• a few months, day would be night, and night would be day.

  • But remember that the Earth orbits around the Sun. Every day, the Sun moves compared

  • to the background stars by about 1° – about the size of the Moon in the sky. And so, if

  • you add up that little motion from the Sun that we see because the Earth is orbiting

  • around it, as well as the rotation on its axis, you get a total of 24 hours.

  • This is what is known as a Solar Day, whichcontrary to a Sidereal Dayis the

  • amount of time it takes the Sun to return to the same place in the sky.

  • 8. A year on Earth isn't 365 days: It's actually 365.2564 days. It's this

  • extra .2564 days that creates the need for a Leap Year once ever four years.

  • 9. Earth has 1 Moon and 2 Co-Orbital Satellites: As you're probably aware, Earth has 1 moon

  • (aka. The Moon). Plenty is known about this body and we have written many articles about

  • it, so we won't go into much detail there. But did you know there are 2 additional asteroids

  • locked into a co-orbital orbits with Earth? They're called 3753 Cruithne and 2002 AA29,

  • which are part of a larger population of asteroids known as Near-Earth Objects (NEOs).

  • The asteroid known as 3753 Cruithne measures 5 km across, and is sometimes calledEarth's

  • second moon”. It doesn't actually orbit the Earth, but has a synchronized orbit with

  • our home planet. It also has an orbit that makes it look like it's following the Earth

  • in orbit, but it's actually following its own, distinct path around the Sun.

  • Meanwhile, 2002 AA29 is only 60 meters across and makes a horseshoe orbit around the Earth

  • that brings it close to the planet every 95 years. In about 600 years, it will appear

  • to circle Earth in a quasi-satellite orbit. Scientists have suggested that it might make

  • a good target for a space exploration mission. 10. Earth is the Only Planet Known to Have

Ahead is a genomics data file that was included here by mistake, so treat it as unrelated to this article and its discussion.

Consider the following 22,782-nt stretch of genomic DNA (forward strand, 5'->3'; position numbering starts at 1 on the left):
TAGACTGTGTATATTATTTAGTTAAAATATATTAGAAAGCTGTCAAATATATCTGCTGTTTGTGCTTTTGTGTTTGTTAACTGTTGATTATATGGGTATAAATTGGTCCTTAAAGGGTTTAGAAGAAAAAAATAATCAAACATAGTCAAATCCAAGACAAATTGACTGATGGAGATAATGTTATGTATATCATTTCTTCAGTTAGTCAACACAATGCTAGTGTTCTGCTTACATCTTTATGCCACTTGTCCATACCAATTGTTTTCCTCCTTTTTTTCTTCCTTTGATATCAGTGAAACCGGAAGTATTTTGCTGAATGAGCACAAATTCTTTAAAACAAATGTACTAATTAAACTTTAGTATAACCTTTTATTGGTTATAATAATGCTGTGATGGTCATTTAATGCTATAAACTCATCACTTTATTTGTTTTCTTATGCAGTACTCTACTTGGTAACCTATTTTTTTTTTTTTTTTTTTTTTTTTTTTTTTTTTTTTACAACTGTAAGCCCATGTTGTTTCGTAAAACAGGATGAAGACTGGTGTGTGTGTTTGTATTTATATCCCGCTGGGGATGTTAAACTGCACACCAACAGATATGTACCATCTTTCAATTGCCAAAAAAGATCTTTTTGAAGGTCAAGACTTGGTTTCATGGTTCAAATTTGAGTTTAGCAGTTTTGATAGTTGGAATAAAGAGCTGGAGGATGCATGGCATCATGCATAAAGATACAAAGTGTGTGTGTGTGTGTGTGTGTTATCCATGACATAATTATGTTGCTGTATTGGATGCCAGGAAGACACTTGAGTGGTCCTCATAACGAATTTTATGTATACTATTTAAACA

• Life: We've discovered past evidence of water

  • and organic molecules on Mars, and the building blocks of life on Saturn's moon Titan. We

  • can see amino acids in nebulae in deep space. And scientists have speculated about the possible

  • existence of life beneath the icy crust of Jupiter's moon Europa and Saturn's moon

  • Titan. But Earth is the only place life has actually been discovered.

  • But if there is life on other planets, scientists are building the observatories, space telescopes

  • and missions that will help find it. Huge new telescopes are under construction that

  • will directly observe the atmospheres of planets orbiting other stars, in search of biosignatures

  • - evidence of life. Radio telescopes scan the skies for signals from extraterrestrials.

  • And new space missions are in the works to search for evidence of life on Mars and the

  • icy moons of the Solar System."

  • But for now, Earth remains the only place we know of where there's life. Now that

  • is an interesting fact!

  • Huge thanks again to Fraser Cain for the script and for being the voiceover of this video,

  • click on the link here or in the description to check out his amazing channel.

The script and voiceover for this video were done by Fraser Cain, Publisher of Universe

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? 10 Fascinating Facts About Earth With FRASER CAIN ?

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    Summer posted on 2021/01/12